Is Government 2.0 another passing fad?
Jan. 20: A video camera mounted on a lunar rover in the inaugural parade provides NASA Web site visitors with a unique perspective.
March 26: Obama draws 92,000 questions during a virtual town hall meeting.
April 29: GSA hammers out terms-of-service agreements with several social-networking providers, clearing the way for agencies to use their services.
May 21: Data.gov goes public, providing one-stop access to multiple government databases.
May 21: The White House begins the Open Government Initiative, seeking public input on making government more transparent.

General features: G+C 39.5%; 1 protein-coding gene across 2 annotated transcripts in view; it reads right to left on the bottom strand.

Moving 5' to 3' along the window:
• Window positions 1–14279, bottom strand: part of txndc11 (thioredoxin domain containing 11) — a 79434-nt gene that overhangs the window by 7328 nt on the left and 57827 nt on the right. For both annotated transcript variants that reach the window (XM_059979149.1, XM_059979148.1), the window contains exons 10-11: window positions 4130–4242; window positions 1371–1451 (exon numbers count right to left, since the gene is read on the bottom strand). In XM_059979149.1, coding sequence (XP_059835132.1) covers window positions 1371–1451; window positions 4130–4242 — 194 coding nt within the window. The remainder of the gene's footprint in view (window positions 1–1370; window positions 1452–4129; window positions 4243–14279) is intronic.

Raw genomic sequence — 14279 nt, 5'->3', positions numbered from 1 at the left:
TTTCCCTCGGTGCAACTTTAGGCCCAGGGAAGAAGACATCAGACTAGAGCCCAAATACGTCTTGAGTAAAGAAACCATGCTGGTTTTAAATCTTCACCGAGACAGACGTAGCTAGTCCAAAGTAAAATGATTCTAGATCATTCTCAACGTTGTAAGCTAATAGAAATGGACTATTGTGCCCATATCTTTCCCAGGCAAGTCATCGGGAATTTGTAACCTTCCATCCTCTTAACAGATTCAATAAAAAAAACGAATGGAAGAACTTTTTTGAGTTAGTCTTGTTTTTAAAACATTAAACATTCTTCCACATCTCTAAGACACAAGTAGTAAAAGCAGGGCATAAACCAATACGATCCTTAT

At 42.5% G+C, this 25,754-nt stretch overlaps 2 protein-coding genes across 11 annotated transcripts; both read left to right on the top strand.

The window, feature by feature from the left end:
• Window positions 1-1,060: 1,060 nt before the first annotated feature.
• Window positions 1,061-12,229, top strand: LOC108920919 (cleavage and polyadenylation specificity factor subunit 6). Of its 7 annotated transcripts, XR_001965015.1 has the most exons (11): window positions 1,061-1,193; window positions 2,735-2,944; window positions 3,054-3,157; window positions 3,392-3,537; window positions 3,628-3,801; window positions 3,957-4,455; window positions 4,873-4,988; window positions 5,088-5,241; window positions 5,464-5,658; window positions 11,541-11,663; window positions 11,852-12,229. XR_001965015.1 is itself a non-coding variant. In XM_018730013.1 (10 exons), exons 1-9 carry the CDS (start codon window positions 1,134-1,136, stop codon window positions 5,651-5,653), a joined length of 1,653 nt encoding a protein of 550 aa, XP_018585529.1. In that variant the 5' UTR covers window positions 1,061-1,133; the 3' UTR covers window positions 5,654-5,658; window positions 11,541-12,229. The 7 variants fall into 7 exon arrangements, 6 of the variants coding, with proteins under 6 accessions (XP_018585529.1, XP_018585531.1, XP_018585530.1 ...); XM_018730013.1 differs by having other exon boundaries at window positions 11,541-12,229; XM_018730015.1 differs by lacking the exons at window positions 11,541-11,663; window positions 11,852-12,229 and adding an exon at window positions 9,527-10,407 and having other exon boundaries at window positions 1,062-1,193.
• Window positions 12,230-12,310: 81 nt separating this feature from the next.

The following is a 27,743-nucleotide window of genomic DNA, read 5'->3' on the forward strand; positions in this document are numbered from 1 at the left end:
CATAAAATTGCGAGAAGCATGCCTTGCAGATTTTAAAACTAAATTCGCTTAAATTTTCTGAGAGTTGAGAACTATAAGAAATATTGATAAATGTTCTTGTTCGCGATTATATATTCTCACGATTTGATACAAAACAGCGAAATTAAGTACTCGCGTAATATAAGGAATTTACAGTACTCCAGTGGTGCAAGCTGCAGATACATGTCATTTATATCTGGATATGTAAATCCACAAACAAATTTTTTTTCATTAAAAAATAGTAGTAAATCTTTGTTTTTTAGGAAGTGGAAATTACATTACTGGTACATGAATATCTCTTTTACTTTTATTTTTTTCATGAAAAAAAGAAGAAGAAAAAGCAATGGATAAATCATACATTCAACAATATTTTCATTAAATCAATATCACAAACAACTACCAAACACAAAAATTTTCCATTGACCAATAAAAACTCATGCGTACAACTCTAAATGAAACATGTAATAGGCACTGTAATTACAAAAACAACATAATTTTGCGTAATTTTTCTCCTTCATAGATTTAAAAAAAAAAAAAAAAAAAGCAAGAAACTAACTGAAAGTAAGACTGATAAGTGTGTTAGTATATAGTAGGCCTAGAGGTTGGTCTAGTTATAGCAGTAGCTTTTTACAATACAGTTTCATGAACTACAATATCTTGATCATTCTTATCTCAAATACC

June 17: NASA launches Spacebook, a homegrown application that allows NASA employees to collaborate Facebook-style in a secure environment.
Aug. 26: The Centers for Disease Control and Prevention sponsors a Web-based discussion to gauge public opinion on swine flu vaccinations.
Sept. 10: Facebook sets up a page to help agencies jump-start their social-networking efforts.
Sept. 28: GovLoop, a social-networking site for feds, is acquired by vendor GovDelivery.
Oct. 23: Accessibility advocates warn that Government 2.0 strategies must accommodate people with disabilities.
Dec. 1: Facebook announces it will host a conference for application developers in the Washington, D.C., area.
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A Sunday evening memo ahead of a potentially chaotic commute urges agency heads to pivot to telework as much as possible.
As concerns over the coronavirus outbreak drives more agencies towards expanding employee telework, federal acquisition contracts can help ease some of the pain.
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